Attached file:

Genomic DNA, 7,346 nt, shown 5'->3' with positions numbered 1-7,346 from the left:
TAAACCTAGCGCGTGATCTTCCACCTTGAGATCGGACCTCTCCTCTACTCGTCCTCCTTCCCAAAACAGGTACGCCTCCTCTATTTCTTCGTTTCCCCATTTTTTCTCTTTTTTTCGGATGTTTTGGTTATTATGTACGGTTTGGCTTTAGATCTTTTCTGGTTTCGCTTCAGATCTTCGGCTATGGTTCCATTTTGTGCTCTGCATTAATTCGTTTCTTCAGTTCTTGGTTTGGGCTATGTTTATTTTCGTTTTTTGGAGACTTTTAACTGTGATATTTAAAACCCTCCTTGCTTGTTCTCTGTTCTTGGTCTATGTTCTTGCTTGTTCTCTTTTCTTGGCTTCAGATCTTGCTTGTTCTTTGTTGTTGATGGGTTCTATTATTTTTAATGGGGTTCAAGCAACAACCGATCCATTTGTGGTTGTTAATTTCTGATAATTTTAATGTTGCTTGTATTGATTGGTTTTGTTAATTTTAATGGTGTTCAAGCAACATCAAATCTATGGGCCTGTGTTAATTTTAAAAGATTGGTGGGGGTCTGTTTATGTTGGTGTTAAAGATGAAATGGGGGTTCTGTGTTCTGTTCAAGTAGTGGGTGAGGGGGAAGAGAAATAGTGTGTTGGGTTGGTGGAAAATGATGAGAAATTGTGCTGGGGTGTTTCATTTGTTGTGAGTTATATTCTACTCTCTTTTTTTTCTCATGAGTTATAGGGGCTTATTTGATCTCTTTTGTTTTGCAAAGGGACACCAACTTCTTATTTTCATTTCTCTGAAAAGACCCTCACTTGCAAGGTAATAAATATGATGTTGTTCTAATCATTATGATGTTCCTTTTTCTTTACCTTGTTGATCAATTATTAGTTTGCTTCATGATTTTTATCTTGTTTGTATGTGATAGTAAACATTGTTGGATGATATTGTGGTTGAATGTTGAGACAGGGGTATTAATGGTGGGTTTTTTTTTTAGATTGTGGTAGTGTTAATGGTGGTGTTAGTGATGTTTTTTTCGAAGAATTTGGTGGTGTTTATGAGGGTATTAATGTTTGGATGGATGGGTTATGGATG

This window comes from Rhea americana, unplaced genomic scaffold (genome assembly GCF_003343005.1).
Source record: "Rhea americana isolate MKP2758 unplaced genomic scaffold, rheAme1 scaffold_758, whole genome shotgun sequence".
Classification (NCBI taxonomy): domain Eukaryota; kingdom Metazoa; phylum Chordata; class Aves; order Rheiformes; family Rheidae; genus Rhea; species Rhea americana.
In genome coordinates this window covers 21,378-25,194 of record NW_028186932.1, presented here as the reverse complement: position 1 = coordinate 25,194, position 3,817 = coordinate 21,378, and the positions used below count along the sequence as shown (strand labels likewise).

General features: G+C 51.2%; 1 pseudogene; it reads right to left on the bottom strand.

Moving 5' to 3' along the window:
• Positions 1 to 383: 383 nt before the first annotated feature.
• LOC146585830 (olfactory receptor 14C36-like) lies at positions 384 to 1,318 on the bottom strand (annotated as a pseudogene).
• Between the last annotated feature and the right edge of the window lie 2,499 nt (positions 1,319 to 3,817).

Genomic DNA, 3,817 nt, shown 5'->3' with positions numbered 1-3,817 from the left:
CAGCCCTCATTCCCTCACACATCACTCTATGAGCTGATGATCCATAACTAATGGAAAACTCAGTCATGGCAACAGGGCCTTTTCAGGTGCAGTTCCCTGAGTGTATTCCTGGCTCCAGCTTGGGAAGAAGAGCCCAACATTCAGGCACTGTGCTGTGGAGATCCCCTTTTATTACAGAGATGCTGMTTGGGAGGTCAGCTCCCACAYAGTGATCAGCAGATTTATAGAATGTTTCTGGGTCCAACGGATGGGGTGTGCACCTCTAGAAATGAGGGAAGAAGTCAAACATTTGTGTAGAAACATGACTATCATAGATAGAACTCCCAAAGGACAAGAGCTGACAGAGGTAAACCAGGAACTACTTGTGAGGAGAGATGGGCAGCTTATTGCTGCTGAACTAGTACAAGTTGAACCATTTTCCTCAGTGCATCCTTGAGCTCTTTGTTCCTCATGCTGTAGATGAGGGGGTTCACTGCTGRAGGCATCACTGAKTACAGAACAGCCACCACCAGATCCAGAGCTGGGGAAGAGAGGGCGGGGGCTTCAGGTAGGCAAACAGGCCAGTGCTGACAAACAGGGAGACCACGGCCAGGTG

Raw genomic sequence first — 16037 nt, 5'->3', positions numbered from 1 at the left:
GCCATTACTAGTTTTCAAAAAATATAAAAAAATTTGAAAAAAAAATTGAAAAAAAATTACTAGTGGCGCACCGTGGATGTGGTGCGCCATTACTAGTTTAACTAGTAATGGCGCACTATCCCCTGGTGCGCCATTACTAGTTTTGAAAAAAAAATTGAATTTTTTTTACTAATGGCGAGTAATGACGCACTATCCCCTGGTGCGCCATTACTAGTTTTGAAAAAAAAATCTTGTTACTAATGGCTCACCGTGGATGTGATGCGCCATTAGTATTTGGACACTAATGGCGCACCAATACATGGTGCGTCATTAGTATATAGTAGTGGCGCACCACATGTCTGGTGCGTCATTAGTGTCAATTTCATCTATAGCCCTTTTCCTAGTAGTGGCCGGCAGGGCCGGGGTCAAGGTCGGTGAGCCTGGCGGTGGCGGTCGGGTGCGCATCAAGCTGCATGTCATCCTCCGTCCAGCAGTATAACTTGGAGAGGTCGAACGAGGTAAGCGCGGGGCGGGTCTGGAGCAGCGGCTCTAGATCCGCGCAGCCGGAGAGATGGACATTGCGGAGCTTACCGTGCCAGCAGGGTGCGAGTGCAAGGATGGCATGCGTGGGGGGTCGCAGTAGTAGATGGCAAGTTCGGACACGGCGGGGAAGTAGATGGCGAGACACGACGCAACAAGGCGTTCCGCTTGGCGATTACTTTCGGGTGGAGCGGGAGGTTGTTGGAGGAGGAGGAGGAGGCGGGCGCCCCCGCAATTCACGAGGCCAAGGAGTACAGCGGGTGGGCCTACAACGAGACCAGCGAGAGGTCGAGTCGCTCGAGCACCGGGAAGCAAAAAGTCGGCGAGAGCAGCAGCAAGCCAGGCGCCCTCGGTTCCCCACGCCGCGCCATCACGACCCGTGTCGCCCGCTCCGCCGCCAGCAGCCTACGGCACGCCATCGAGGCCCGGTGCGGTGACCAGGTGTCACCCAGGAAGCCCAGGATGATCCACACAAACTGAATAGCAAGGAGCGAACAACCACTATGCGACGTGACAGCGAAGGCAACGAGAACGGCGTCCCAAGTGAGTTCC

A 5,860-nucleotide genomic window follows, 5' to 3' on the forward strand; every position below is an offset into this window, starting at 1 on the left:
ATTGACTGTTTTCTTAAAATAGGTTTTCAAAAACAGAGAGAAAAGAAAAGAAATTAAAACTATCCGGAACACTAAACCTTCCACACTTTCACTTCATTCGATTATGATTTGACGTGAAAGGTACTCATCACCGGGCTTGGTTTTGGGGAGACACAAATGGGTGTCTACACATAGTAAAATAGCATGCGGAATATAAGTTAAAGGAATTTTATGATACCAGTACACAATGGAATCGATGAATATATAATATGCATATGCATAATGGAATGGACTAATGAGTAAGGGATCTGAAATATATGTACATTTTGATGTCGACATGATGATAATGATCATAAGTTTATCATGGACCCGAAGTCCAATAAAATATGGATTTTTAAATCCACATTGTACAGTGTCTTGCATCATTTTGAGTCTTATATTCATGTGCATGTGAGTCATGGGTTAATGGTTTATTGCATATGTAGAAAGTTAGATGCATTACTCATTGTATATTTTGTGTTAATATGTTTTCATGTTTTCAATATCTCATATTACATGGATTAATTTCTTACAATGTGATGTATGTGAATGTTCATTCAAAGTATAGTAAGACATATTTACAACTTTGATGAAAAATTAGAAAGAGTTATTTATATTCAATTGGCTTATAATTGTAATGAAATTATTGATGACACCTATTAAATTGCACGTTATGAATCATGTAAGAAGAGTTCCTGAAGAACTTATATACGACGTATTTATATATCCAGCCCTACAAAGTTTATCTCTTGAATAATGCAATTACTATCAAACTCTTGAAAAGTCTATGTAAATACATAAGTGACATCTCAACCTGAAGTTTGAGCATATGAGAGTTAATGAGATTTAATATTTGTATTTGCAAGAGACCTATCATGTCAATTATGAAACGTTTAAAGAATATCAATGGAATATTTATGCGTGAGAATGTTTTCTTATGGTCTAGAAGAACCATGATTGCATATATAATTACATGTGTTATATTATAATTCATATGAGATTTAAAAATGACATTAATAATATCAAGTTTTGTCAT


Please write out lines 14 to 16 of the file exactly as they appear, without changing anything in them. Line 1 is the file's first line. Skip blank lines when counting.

Raw genomic sequence first — 16037 nt, 5'->3', positions numbered from 1 at the left:
GCCATTACTAGTTTTCAAAAAATATAAAAAAATTTGAAAAAAAAATTGAAAAAAAATTACTAGTGGCGCACCGTGGATGTGGTGCGCCATTACTAGTTTAACTAGTAATGGCGCACTATCCCCTGGTGCGCCATTACTAGTTTTGAAAAAAAAATTGAATTTTTTTTACTAATGGCGAGTAATGACGCACTATCCCCTGGTGCGCCATTACTAGTTTTGAAAAAAAAATCTTGTTACTAATGGCTCACCGTGGATGTGATGCGCCATTAGTATTTGGACACTAATGGCGCACCAATACATGGTGCGTCATTAGTATATAGTAGTGGCGCACCACATGTCTGGTGCGTCATTAGTGTCAATTTCATCTATAGCCCTTTTCCTAGTAGTGGCCGGCAGGGCCGGGGTCAAGGTCGGTGAGCCTGGCGGTGGCGGTCGGGTGCGCATCAAGCTGCATGTCATCCTCCGTCCAGCAGTATAACTTGGAGAGGTCGAACGAGGTAAGCGCGGGGCGGGTCTGGAGCAGCGGCTCTAGATCCGCGCAGCCGGAGAGATGGACATTGCGGAGCTTACCGTGCCAGCAGGGTGCGAGTGCAAGGATGGCATGCGTGGGGGGTCGCAGTAGTAGATGGCAAGTTCGGACACGGCGGGGAAGTAGATGGCGAGACACGACGCAACAAGGCGTTCCGCTTGGCGATTACTTTCGGGTGGAGCGGGAGGTTGTTGGAGGAGGAGGAGGAGGCGGGCGCCCCCGCAATTCACGAGGCCAAGGAGTACAGCGGGTGGGCCTACAACGAGACCAGCGAGAGGTCGAGTCGCTCGAGCACCGGGAAGCAAAAAGTCGGCGAGAGCAGCAGCAAGCCAGGCGCCCTCGGTTCCCCACGCCGCGCCATCACGACCCGTGTCGCCCGCTCCGCCGCCAGCAGCCTACGGCACGCCATCGAGGCCCGGTGCGGTGACCAGGTGTCACCCAGGAAGCCCAGGATGATCCACACAAACTGAATAGCAAGGAGCGAACAACCACTATGCGACGTGACAGCGAAGGCAACGAGAACGGCGTCCCAAGTGAGTTCC

A 5,860-nucleotide genomic window follows, 5' to 3' on the forward strand; every position below is an offset into this window, starting at 1 on the left: